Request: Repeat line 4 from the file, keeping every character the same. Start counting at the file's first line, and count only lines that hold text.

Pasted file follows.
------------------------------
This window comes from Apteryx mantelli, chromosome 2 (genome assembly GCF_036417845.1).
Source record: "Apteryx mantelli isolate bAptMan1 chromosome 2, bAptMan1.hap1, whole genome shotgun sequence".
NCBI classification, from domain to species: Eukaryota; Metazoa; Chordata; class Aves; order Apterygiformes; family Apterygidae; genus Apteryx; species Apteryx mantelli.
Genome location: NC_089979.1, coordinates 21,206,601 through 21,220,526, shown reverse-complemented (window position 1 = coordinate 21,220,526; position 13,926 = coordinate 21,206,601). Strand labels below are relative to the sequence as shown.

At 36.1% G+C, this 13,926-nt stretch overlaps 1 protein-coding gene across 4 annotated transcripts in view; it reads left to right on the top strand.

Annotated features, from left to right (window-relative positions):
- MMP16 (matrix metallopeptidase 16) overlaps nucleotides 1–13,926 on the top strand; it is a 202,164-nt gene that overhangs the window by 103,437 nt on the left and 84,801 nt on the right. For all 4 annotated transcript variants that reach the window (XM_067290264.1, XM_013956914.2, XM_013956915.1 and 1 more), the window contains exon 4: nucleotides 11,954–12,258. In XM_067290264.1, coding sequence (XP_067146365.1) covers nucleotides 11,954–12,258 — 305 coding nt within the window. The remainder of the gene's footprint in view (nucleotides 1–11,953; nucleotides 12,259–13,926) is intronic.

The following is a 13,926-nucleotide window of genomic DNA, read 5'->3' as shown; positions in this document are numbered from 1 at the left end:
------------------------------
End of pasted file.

Genome location: NC_089979.1, coordinates 21,206,601 through 21,220,526, shown reverse-complemented (window position 1 = coordinate 21,220,526; position 13,926 = coordinate 21,206,601). Strand labels below are relative to the sequence as shown.